Improved care for premature infants, high-risk pregnant women

Thursday, September 20, 2018

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CONSTRUCTION of High Dependency Units (HDUs) at the Bustamante Hospital for Children, the Cornwall Regional and Victoria Jubilee hospitals will improve the quality of care for premature infants and high-risk pregnant women.

The ceremony to symbolically break ground for the construction of the units was held at the Bustamante Hospital for Children in Kingston on September 12.

These are the final three of five hospitals across Jamaica where the HDUs have been introduced. Ground was recently broken for the construction of HDUs at the St Ann's Bay and Spanish Town hospitals.

The HDU provides an intermediate level of care between that which is available on a general ward and in an Intensive Care Unit.

They are financed under the European Union (EU)-funded Programme for the Reduction of Maternal and Child Mortality (PROMAC). The EU is providing €22 million to fund PROMAC projects, a portion of which is to construct the HDUs.

Minister of Health Dr Christopher Tufton, who delivered the keynote address at the ceremony, said the initiative seeks to alleviate some of the serious challenges associated with pregnancy.

“Motherhood for too many women is about ill health and death. Globally, every one to two minutes a woman somewhere is dying in pregnancy or childbirth. Ninety per cent of those deaths are occurring in developing countries like Jamaica, which clearly shows that we have a huge gap in the developing world and why a lot more needs to be done,” he said.

Citing figures by the Statistical Institute of Jamaica, the health minister said that in 2015, the maternal mortality rate was 87.1 per 100,000 live births, and the infant mortality rate was 22.2 per 1,000 live births.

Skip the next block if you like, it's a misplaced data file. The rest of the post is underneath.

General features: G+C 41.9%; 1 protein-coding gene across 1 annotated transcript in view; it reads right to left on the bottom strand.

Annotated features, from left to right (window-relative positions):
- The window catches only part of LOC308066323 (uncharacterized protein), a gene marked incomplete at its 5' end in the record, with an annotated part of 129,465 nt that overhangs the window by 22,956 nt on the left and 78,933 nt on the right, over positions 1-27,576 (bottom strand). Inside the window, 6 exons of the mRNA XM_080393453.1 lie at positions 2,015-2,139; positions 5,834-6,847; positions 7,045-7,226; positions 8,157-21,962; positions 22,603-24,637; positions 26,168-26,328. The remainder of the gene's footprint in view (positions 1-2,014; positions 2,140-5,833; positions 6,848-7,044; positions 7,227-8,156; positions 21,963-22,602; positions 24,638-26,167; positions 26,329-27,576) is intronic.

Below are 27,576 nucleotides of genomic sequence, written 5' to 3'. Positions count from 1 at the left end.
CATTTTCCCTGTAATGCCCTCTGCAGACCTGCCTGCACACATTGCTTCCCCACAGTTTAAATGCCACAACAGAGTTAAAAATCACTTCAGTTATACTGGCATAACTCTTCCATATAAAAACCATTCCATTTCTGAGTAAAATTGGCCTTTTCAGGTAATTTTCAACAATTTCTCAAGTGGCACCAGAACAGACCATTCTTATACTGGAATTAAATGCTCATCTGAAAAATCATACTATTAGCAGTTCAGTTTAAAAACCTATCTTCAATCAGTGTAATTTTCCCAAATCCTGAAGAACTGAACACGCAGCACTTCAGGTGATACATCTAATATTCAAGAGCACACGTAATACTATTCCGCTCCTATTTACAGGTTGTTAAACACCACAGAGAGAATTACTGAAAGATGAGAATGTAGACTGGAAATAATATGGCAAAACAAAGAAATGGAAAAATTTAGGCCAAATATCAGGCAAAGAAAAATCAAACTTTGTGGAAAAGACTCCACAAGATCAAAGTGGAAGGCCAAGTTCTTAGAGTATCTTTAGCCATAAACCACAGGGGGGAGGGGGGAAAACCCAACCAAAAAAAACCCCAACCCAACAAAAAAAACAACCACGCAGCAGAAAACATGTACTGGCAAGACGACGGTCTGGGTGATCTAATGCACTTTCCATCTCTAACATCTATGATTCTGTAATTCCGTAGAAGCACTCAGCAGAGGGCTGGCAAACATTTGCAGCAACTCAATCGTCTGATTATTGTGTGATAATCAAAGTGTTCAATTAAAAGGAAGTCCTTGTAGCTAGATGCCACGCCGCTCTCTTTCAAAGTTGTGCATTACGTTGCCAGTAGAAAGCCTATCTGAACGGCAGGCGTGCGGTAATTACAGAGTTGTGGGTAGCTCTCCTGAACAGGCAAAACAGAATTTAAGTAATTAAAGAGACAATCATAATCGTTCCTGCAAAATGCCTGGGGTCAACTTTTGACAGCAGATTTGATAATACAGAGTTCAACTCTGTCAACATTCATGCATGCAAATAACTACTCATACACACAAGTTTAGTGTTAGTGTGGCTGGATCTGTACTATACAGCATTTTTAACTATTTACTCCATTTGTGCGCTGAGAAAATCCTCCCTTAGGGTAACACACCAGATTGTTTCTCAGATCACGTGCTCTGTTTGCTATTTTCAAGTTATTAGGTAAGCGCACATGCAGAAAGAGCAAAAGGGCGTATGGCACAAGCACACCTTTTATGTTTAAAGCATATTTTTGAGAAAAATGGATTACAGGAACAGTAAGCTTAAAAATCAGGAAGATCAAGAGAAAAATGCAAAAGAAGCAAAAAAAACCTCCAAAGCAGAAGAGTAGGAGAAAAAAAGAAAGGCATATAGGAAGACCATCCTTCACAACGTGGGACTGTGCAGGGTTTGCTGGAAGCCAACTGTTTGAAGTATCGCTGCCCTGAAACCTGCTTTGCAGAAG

“Given those numbers, the work of the EU-funded PROMAC is absolutely critical, and we thank the EU for working with us on this project. PROMAC was designed expressly to ensure that our Jamaican mothers and children have access to quality care, through infrastructure improvements; capacity building for healthcare workers; the promotion of positive health-seeking behaviours; and enabling civil society advocacy for maternal and child health, thus reducing the level of pregnancy-related mortality and morbidity,” the minister said.

“These HDUs help to afford mothers and newborns with life-threatening injuries and illnesses, including severe infections, the best chance at a positive health outcome,” he added.

Expected outcomes from the HDUs include improved newborn and emergency obstetric care, and improved primary health care services for high-risk pregnant women.

For her part, head of the EU Delegation to Jamaica, Malgorzata Wasilewska, said “it is unacceptable” for women to have limited access to decent health facilities when they are pregnant and go through what is supposed to be one of the most beautiful moments in a couple's life — the delivery of a child.

“We are proud and honoured to support the ambitious plan by the Government of Jamaica to achieve its sustainable development goals and improve the conditions under which women go through pregnancy as well as under which they deliver children,” she said.

The contract for the construction of the HDUs has been awarded to M&M Jamaica Limited, with completion set for next year.

The PROMAC project is managed by the Ministry of Health under the supervision of the Planning Institute of Jamaica, which serves as the National Authorising Officer for the project.

Construction of the HDUs and the training of medical staff fall under the five components of PROMAC. These are Newborn Care and Emergency Obstetric Care, Quality of Primary Healthcare Services and Referral Systems, Health Workers Training and Research, Support to the Health-seeking Behaviours of the Target Population and the Role of Civil Society, and Institutional Support for Programme Implementation .

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